Double-Digit Drinks: What's Behind That $15 Martini?
By Candy Sagon
Washington Post Staff Writer
Wednesday, June 23, 2004; Page F01
Since when does a martini cost the better part of a $20 bill?
Since cocktails underwent what one liquor executive calls the Starbucks syndrome -- namely, a higher price for better ingredients, fancier surroundings, have-it-your-way mixtures and that intangible commodity called image.
Cocktails, which five or six years ago rarely broke the $10 barrier, now cost $10 and northward in many of the stylish bars and lounges in the Washington area, "and people don't seem to mind," says Erik Bergman, the bar manager at Poste in the Hotel Monaco. "They know the brands they want and they're willing to pay to get a really good drink."
At the elegant, art deco-style Le Bar in the Sofitel-Lafayette Square Hotel, a martini made with French Grey Goose vodka will set you back $12.50. At the busy Bistro Bis bar on Capitol Hill, a cosmopolitan with Absolut Citron is $10.50. At the Empress Lounge in the new Mandarin Oriental Hotel in Southwest Washington, an apple martini with a splash of Calvados brandy is $15 (although it does come on a silver tray holding three bowls of Asian snacks). At the popular restaurant DC Coast, customers requesting a martini made with top-shelf brands such as Belvedere or Ketel One will pay around $11. Add tax and a tip and "you better get ready to throw a twenty on the bar," says veteran bartender Jim Hewes of the Round Robin Bar in the Willard Intercontinental Hotel.
So what explains the hefty price tag? Customers have gotten more sophisticated, say spirits makers, and they're willing to pay more for luxury brands. When hard liquor consumption plummeted in the late '80s, hard spirits like Scotch and then vodka reinvented themselves by creating a market for super-premium brands that emphasized clean flavor and a smooth finish, much like fine wine.
This led to a resurgence in popularity for classic cocktails and a windfall for bars. Although measuring and making a cocktail takes more skill than just pouring a glass of wine, a bar also makes a lot more profit on its cocktails. That fancy $20 bottle of vodka is enough for 20 drinks at $10 per. That provides a nice profit, say bar managers.
"We're selling lifestyle, not vodka," says David van de Velde, president of Luctor International, importer of the highly regarded Van Gogh vodka from Holland. "Think of Starbucks. You're paying $3.29 for a cup of coffee that goes for $1 at Dunkin' Donuts. We've made a lifestyle product out of a cup of coffee. Now people want to order a martini like Starbucks coffee. They want a chocolate martini with a splash of vanilla vodka and Cointreau served straight up."
Cocktail expert Gary Regan is a bit more charitable. Regan, author of "The Joy of Mixology" (Clarkson Potter, 2003), conducts tastings and training seminars for bartenders and others in the liquor business. He says a lot of the higher prices "have to do with the realization that better ingredients make better cocktails. We're drinking less, but we're drinking better quality." That quality, he says, extends from the liquor itself to the fresh fruit juices and even the unusual garnishes that bartenders are using these days.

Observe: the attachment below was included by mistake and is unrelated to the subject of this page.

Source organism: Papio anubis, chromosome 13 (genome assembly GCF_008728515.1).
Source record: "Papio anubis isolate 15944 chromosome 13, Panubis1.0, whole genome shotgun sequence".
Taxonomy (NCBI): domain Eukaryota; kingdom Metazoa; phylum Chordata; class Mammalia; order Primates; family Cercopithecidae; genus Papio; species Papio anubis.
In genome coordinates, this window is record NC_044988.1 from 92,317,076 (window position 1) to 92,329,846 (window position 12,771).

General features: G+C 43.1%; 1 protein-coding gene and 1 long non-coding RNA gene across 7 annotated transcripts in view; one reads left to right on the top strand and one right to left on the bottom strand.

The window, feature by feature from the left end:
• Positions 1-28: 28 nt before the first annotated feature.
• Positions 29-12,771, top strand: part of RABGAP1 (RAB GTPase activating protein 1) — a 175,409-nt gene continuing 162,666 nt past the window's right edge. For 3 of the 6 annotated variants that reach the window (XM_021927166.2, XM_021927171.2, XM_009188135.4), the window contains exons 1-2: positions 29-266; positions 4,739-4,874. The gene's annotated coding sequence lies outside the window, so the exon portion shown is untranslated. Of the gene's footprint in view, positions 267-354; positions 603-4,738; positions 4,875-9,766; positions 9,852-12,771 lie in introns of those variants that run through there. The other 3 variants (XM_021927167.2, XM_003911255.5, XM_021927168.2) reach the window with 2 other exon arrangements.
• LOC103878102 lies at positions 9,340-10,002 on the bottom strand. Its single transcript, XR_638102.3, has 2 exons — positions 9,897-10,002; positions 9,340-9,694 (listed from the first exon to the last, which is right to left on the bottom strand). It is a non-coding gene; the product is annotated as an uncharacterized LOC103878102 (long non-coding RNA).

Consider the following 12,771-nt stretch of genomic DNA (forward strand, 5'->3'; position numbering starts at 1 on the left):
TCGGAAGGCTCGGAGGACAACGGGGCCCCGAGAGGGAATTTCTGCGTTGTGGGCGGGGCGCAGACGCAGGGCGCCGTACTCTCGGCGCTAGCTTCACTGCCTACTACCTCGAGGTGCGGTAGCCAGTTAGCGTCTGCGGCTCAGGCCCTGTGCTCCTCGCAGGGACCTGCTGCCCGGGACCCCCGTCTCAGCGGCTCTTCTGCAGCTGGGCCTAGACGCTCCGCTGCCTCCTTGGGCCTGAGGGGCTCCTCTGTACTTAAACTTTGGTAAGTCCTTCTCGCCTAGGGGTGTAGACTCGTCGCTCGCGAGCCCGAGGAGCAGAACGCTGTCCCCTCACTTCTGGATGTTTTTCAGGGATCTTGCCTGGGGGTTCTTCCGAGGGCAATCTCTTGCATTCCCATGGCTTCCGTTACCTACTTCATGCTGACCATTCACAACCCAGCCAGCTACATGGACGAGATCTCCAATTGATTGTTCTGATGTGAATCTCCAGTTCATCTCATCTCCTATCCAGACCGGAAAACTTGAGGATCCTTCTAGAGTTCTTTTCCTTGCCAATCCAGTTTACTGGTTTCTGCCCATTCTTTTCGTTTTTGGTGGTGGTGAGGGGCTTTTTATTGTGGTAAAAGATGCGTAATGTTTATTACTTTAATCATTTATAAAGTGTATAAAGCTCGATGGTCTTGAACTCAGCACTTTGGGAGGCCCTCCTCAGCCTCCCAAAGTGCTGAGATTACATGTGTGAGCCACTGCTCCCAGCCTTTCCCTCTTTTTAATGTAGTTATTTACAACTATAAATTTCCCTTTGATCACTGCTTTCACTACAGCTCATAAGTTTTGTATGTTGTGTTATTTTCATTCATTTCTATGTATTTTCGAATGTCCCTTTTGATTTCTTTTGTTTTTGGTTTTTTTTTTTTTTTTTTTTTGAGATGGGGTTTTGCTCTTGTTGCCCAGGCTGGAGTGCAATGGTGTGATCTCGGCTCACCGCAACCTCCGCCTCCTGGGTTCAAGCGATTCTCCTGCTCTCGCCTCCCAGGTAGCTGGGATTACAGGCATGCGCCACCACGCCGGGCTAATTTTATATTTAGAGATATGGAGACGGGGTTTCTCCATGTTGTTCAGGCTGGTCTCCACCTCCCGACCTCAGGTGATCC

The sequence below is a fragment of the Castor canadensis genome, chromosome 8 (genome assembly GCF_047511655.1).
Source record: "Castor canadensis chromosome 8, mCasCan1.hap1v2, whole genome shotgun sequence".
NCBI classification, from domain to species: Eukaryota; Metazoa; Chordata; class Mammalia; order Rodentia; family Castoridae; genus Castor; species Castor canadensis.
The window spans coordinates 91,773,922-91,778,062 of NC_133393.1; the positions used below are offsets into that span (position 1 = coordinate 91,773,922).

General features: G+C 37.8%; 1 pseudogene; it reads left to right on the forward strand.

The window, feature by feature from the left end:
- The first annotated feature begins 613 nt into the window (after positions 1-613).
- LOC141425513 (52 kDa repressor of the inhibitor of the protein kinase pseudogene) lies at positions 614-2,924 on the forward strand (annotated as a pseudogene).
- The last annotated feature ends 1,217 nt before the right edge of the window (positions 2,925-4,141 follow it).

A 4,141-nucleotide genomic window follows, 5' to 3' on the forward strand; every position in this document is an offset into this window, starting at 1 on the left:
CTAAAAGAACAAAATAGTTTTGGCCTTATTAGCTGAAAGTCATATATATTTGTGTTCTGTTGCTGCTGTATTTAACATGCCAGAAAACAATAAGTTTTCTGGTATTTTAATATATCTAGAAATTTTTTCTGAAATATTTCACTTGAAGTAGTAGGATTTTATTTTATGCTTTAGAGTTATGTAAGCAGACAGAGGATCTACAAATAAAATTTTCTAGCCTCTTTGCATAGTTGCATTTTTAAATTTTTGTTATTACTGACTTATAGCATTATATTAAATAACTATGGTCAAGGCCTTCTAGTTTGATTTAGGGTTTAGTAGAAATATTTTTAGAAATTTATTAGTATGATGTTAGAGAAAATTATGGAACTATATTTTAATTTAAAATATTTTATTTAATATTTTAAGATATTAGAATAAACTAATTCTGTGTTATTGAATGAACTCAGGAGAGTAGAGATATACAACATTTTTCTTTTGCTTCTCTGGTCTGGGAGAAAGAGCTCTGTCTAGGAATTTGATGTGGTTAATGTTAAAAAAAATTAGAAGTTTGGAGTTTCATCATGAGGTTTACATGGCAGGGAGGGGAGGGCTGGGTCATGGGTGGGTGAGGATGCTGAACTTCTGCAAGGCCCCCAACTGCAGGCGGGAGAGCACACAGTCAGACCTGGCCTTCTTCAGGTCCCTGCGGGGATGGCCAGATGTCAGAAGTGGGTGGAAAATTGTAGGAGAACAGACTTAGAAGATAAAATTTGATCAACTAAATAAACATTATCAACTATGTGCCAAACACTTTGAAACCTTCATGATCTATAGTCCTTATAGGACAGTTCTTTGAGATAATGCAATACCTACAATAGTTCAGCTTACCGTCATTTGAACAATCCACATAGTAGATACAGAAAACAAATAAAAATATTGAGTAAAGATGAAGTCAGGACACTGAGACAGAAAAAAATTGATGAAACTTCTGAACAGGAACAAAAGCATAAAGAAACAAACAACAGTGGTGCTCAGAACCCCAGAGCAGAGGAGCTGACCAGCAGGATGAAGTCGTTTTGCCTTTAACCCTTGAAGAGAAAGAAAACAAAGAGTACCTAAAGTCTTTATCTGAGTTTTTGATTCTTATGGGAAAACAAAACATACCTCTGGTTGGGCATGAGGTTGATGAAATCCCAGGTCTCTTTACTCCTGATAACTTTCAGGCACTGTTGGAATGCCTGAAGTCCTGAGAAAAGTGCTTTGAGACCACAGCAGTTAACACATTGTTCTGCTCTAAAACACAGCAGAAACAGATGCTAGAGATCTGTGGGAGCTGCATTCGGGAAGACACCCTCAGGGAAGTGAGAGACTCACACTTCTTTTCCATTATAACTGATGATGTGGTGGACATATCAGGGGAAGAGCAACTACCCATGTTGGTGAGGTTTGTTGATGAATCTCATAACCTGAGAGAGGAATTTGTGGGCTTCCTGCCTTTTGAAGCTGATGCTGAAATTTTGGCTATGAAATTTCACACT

Regan does agree that people have become very brand-conscious. "They identify themselves by the brand of spirits they drink. Bartenders in my classes say they are hearing more and more high-end brand names requested. No one orders just a dry martini. They want a Tanqueray martini. They want a Herradura [tequila] margarita," he says.
Of course, the price of that martini often depends on where you're drinking. While posh downtown watering holes charge in the double-digits, drinkers in the 'burbs can sometimes get the same drink for less. A Tanqueray martini at the Red Robin Gourmet Burgers Restaurant near Dulles Town Center is about $5. In the small Hudson Valley town where Regan lives, about 55 miles north of New York City, locals get a top-shelf martini for $8. "In Manhattan, it'd be twice that much, but then, so would the rent," Regan notes.
Kevin Robinson, manager of downtown's Le Bar, says it seems to be the 25-to-40-year-old age group that's requesting the super premium liquors. "I think so much has been done by marketing campaigns to promote brand awareness that many of our guests would not even think of drinking the house brand, and we have a 'call well,' " (meaning customers can request certain brands, such as Tanqueray or Absolut, at no extra charge), he says.
And if less sophisticated customers do order just a plain ol' dry martini, the bartender will often get them to try a slightly more expensive brand, say veteran bartenders.
"You go through your choices and upsell your brands," says the Poste's Bergman. "Generally, the public knows a couple of brands from marketing and they'll latch on to one. Or you can suggest one for them to try."
Or they'll just take a look at the array of stunning bottles on display and pick one that looks cool, says Robert Evans, owner of Red Rocks Cafe & Tequila Bar in Centreville. Red Rocks specializes in tequilas, offering 50 brands at $4 to $49 a shot, as well as margaritas ranging from $5.25 to $15.99. But it also sells the pricey, top-shelf vodkas and rums that customers have come to expect in hip downtown bars. "No one just orders rum. They want to see the five bottles of rum you have and see what they want. That's a huge change in the last five years. How cool the Grey Goose and Belvedere bottles look catches their eye. People want to know what's inside of them," says Evans.
© 2004 The Washington Post Company